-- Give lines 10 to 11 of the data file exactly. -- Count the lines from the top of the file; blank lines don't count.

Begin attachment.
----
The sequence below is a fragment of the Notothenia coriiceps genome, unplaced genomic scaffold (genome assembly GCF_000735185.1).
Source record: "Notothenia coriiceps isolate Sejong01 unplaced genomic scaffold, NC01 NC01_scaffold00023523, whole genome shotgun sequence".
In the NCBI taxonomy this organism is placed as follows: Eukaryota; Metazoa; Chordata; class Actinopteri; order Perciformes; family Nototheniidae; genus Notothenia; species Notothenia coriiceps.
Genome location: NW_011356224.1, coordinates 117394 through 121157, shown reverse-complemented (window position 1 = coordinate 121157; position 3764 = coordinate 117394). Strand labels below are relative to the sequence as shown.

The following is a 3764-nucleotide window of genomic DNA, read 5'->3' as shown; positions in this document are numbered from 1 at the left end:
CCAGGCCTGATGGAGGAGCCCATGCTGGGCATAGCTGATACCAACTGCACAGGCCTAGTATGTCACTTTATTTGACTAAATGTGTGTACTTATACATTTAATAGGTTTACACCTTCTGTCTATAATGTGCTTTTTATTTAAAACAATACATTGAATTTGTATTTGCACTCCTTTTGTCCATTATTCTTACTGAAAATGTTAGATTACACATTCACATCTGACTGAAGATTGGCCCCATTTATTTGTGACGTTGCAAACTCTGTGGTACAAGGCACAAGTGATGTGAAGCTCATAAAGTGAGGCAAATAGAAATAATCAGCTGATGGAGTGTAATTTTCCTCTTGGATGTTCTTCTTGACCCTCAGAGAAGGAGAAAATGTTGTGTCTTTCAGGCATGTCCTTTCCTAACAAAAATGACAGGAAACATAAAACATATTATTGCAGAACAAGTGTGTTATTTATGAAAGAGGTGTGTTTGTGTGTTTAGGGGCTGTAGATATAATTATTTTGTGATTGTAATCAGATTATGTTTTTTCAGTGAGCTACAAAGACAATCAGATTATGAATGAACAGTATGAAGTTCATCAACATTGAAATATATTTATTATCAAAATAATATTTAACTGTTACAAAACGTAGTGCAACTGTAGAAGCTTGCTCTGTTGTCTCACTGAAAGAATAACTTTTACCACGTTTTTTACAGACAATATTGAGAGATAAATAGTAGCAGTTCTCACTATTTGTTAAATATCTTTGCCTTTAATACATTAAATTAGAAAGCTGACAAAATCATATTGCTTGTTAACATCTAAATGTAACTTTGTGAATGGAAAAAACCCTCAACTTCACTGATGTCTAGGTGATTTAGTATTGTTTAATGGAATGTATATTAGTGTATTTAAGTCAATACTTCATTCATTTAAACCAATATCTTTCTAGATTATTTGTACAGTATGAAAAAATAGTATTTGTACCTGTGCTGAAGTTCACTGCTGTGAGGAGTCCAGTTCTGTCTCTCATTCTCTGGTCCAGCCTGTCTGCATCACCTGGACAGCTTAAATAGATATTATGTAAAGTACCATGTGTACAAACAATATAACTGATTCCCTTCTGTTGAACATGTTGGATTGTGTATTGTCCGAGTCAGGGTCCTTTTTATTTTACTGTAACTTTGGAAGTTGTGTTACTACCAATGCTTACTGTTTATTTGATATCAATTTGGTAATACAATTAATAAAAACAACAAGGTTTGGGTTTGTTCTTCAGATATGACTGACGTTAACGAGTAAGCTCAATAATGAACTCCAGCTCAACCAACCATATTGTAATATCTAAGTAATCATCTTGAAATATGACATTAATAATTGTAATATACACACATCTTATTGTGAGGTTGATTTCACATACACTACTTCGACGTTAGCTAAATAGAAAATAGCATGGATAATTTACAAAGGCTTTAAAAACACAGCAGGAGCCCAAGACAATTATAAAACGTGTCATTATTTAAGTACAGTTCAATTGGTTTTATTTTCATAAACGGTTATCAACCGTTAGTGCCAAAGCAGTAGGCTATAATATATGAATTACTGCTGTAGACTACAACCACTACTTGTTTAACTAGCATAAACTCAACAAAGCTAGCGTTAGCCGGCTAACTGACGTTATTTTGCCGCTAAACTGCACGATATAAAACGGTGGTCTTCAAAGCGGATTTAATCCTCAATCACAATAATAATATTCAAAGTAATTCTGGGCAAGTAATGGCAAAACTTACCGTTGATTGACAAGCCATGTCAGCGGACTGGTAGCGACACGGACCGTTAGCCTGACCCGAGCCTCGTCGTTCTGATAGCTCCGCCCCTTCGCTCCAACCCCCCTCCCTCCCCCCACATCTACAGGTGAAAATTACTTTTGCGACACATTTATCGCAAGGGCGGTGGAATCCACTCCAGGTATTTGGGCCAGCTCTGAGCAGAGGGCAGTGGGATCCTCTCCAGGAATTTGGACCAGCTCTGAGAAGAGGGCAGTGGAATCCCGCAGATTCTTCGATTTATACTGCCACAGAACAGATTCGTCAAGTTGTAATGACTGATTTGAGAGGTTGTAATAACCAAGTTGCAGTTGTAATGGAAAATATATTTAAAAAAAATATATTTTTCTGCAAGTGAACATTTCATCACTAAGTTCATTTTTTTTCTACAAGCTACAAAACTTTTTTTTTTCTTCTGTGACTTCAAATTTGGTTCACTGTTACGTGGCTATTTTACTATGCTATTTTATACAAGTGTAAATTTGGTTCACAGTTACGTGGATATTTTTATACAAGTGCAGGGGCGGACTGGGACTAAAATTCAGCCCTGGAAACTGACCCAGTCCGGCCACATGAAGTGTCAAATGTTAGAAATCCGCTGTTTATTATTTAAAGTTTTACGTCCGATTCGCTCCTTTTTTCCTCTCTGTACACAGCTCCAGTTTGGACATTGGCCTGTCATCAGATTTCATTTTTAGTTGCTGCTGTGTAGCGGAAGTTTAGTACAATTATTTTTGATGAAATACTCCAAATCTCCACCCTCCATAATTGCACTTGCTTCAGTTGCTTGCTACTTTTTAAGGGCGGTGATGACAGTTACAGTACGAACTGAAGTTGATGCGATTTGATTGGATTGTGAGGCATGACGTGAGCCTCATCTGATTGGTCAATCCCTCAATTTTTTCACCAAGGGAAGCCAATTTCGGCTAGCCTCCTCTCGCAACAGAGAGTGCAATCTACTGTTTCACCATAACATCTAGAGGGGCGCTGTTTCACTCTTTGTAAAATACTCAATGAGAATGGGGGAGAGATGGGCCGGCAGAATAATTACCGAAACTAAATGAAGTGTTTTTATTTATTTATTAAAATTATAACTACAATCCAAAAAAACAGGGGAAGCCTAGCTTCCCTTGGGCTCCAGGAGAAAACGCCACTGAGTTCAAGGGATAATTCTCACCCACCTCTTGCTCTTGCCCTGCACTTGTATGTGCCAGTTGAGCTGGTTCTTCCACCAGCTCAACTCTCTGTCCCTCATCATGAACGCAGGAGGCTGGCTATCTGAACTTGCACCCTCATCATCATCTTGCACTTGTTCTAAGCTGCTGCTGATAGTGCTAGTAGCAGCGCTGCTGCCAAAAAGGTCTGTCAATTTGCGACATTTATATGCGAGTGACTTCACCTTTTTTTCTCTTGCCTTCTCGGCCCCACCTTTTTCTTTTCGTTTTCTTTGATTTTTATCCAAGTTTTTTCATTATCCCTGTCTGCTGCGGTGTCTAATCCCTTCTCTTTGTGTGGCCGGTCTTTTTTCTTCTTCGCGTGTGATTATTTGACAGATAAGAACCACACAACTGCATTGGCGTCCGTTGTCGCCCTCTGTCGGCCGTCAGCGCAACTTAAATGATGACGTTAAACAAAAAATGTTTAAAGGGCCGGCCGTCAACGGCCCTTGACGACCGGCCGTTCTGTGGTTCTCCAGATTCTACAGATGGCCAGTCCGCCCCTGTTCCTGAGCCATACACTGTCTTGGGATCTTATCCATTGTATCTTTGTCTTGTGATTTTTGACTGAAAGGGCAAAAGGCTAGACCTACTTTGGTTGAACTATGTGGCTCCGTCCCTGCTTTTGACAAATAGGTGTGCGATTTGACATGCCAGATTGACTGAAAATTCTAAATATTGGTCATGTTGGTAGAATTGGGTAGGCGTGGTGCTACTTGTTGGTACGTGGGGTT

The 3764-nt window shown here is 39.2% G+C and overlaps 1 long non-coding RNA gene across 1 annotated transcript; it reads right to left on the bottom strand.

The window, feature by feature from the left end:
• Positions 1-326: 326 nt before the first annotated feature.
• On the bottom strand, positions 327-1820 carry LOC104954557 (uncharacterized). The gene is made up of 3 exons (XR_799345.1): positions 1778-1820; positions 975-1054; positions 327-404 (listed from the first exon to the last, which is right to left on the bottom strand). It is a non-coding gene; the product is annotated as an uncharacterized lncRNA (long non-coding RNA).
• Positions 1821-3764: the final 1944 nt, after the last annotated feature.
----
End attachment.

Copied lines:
• On the bottom strand, positions 327-1820 carry LOC104954557 (uncharacterized). The gene is made up of 3 exons (XR_799345.1): positions 1778-1820; positions 975-1054; positions 327-404 (listed from the first exon to the last, which is right to left on the bottom strand). It is a non-coding gene; the product is annotated as an uncharacterized lncRNA (long non-coding RNA).
• Positions 1821-3764: the final 1944 nt, after the last annotated feature.